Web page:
A tasty, if not always tasteful, tale of supernatural mayhem that fans of King and Crichton alike will enjoy.

Pub Date: June 16, 2020

ISBN: 978-1-9848-2678-7

Page Count: 304

Publisher: Del Rey/Ballantine

Review Posted Online: Feb. 10, 2020

Kirkus Reviews Issue: March 1, 2020

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Kin “[find] each other’s lives inscrutable” in this rich, sharp story about the way identity is formed.

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Inseparable identical twin sisters ditch home together, and then one decides to vanish.

The talented Bennett fuels her fiction with secrets—first in her lauded debut, The Mothers (2016), and now in the assured and magnetic story of the Vignes sisters, light-skinned women parked on opposite sides of the color line. Desiree, the “fidgety twin,” and Stella, “a smart, careful girl,” make their break from stultifying rural Mallard, Louisiana, becoming 16-year-old runaways in 1954 New Orleans. The novel opens 14 years later as Desiree, fleeing a violent marriage in D.C., returns home with a different relative: her 8-year-old daughter, Jude. The gossips are agog: “In Mallard, nobody married dark....Marrying a dark man and dragging his blueblack child all over town was one step too far.” Desiree's decision seals Jude’s misery in this “colorstruck” place and propels a new generation of flight: Jude escapes on a track scholarship to UCLA. Tending bar as a side job in Beverly Hills, she catches a glimpse of her mother’s doppelgänger. Stella, ensconced in white society, is shedding her fur coat. Jude, so black that strangers routinely stare, is unrecognizable to her aunt. All this is expertly paced, unfurling before the book is half finished; a reader can guess what is coming. Bennett is deeply engaged in the unknowability of other people and the scourge of colorism. The scene in which Stella adopts her white persona is a tour de force of doubling and confusion. It calls up Toni Morrison’s The Bluest Eye, the book's 50-year-old antecedent. Bennett's novel plays with its characters' nagging feelings of being incomplete—for the twins without each other; for Jude’s boyfriend, Reese, who is trans and seeks surgery; for their friend Barry, who performs in drag as Bianca. Bennett keeps all these plot threads thrumming and her social commentary crisp. In the second half, Jude spars with her cousin Kennedy, Stella's daughter, a spoiled actress.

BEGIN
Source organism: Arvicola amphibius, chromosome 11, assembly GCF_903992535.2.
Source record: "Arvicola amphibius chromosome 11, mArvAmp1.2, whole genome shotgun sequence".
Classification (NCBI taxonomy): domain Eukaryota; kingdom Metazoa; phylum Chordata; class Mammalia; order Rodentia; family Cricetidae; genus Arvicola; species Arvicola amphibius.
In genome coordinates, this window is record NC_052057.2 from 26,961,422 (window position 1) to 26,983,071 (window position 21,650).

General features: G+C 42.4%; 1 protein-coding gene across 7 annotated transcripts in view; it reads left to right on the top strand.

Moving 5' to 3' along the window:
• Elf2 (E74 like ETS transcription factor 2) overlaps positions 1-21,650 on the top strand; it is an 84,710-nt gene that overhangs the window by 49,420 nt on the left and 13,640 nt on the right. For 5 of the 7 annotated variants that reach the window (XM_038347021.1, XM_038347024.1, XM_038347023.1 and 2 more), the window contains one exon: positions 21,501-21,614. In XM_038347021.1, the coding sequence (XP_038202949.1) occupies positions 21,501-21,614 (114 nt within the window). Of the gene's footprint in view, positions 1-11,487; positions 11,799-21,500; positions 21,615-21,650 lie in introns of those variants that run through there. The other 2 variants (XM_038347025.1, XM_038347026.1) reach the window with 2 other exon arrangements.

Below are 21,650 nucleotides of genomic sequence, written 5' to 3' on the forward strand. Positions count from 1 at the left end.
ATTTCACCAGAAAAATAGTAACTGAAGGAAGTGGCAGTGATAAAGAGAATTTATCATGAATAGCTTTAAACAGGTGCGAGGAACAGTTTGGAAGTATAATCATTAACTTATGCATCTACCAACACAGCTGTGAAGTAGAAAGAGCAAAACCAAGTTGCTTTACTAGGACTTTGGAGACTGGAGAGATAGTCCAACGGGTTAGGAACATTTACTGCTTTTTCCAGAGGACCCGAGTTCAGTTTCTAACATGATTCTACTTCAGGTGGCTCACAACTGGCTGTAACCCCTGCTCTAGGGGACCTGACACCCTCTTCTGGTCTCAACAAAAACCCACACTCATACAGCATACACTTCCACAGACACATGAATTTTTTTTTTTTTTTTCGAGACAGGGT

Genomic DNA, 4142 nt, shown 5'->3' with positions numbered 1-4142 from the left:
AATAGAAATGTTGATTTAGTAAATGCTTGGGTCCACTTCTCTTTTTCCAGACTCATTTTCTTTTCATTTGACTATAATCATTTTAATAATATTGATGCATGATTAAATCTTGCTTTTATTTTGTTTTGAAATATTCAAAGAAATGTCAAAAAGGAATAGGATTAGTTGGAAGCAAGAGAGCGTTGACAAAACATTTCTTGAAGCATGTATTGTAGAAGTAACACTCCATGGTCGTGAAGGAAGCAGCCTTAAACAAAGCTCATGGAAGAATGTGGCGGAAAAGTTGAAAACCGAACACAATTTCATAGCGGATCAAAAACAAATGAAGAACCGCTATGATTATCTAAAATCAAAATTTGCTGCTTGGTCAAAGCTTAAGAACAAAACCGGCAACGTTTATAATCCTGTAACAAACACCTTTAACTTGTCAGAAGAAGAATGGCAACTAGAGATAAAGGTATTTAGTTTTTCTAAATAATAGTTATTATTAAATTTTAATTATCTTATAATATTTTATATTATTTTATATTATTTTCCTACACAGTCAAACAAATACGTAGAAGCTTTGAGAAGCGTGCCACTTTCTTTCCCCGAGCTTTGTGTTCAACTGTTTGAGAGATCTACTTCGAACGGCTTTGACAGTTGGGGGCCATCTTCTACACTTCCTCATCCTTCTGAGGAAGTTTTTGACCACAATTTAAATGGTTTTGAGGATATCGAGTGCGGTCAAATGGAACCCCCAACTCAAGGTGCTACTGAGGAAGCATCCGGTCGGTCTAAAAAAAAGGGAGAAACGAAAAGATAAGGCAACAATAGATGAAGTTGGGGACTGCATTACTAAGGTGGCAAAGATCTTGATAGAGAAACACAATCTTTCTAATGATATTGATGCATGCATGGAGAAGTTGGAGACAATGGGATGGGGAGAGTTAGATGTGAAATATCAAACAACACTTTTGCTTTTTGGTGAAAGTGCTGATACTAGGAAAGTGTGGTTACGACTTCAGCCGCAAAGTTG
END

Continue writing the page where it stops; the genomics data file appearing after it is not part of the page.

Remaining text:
Kin “[find] each other’s lives inscrutable” in this rich, sharp story about the way identity is formed.

Pub Date: June 2, 2020

ISBN: 978-0-525-53629-1

Page Count: 352

Publisher: Riverhead

Review Posted Online: March 15, 2020

Kirkus Reviews Issue: April 1, 2020